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Fitness and body

Let’s talk about testes

Testicular cancer is the second most common cancer for young men in Australia. We talk to an expert about causes, symptoms and the most fun you’ll ever have in a self-examination.

We love our balls like we love our cars. They’re a key player in some of our best weekends, it’s fun to show them off, and there’s usually lubricant involved somewhere. And, just like our cars, a lot of us don’t think about what keeps them running until something goes wrong.

Testicular cancer can affect men at any age, from infancy through to your senior years. It isn’t, generally speaking, very common. In Australia, only about 800 men are diagnosed each year, though this number has grown by 50 per cent in the last 30 years. But it does affect young men more – it’s the second most commonly diagnosed cancer (after skin cancer) for men aged 18-39.

We had a chat to Associate Professor Declan Murphy, Urologist at Peter MacCallum Cancer Centre in Melbourne, about how to recognise testicular cancer, some possible causes, and some good ways to look after your party bag.

1. First up, what are the symptoms of testicular cancer?

“The most common symptom is a painless lump on the testicle,” says Murphy. “But it’s important to point out the vast majority of lumps are caused by other things – I spend most of my time reassuring men that they don’t have cancer.”

But testicular cancer can also have very general symptoms like fatigue, aches and pains, and just feeling unwell – or no symptoms at all.

2. If I do have a lump, what happens next?

“You should always get it checked by your GP. They will then get an ultrasound done, and if there’s anything to be concerned about, they’ll refer you to a urologist and get a blood test,” Murphy explains. “There’s nothing to be afraid of. It’s all very quick and most of the time it will be nothing to worry about.”

3. How is it treated?

If the tests give a strong indication of cancer, the testicle will be removed (this is also the only way to definitively diagnose it). Some men require no further treatment, but if you do, your medical team will work out a treatment program. This will depend on how advanced it is and whether it has spread to other parts of your body.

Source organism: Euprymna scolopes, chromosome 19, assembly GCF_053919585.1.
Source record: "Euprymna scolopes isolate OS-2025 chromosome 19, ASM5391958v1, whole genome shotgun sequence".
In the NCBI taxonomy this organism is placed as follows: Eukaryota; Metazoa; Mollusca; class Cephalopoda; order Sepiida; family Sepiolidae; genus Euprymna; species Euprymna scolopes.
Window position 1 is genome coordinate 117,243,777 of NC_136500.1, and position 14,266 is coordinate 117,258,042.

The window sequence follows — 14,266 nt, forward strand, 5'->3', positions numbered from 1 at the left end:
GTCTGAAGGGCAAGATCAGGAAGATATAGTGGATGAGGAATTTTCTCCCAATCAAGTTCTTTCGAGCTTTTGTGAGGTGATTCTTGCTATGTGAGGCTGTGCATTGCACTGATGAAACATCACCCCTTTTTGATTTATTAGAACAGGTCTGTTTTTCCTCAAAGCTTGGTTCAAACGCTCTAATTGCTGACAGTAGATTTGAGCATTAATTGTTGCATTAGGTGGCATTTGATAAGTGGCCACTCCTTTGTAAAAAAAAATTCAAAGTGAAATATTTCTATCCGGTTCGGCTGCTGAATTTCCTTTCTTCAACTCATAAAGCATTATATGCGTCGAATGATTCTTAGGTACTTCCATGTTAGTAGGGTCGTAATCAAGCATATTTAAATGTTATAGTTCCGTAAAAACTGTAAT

It’s important to note that most men don’t experience any reduction in sex drive or fertility with the removal of a testicle. You can even get a prosthetic one to even out your profile.

Testicular cancer is curable the vast majority of the time. “The prognosis is very good for testicular cancer,” says Murphy. “95 per cent of patients make a full recovery and are still cancer free five years after treatment.”

4. What causes testicular cancer?

“The biggest risk factor is having had an undescended testicle,” says Murphy. “If a testicle doesn’t descend out of the abdomen and into the scrotum when you’re a child, it doesn’t form properly and problems can occur later in life.”

But there are other factors as well. “A family history of testicular cancer can be another warning sign,” he adds. “There are some genetic abnormalities which can predispose you as well, but these are associated with other medical conditions, so you would know about them if you had them.”

And there’s good news for cricketers and Y-fronts enthusiasts. “Contrary to popular perception, there’s no evidence of increased risk if you’ve had a testicular injury, or if you wear a certain sort of underwear.”

5. So why is testicular cancer more common in younger men?

“It’s what we call a germ cell cancer,” says Murphy. “Germ cells are cells we all have, from when we’re developing in the uterus, which will turn into other cell types, like skin or hair or bone. With testicular cancer, there is an abnormality in these germ cells in the testicle, which has been present since early childhood and then becomes cancerous in adulthood.”

This means that unlike prostate cancer, which is more common in older men, testicular cancer is primarily associated with pre-existing factors – i.e. it doesn’t become more likely as you age.

6. What can we do to make sure our testes are OK?

This is the fun part. While we don’t know of any ways to help prevent testicular cancer, it’s simple to check yourself (or your partners, if you’re looking for a little bit of fun?).

“Early detection is crucial. We encourage regular self-examination to feel for any lumps or abnormalities,” says Murphy.

The key is knowing what ‘normal’ feels like for you, so you can tell if anything changes. This means getting to know what your testes and scrotum feel like, regularly and intimately:

  1. Use your fingertips to lift your penis up and let your testes hang naturally.
  2. Roll each testicle between the forefingers and thumb of both hands so you can feel it all the way around. Check for any unusual lumps or swelling, including in the scrotum. Be aware that it’s normal for one testicle to be bigger than the other, and that each will have a bump on the outer side near the top. This is the epididymis, which is the tube that carries sperm.
  3. Be gentle but thorough. Take your time. Turn off the phone.
  4. Repeat once a month, or more often if you like.

For a very instructive demonstration, have a look at the testicular self-examination how-to guide below and remember: BE A MAN – SELF-EXAM!

Testicular Self-Examination How-To Guide

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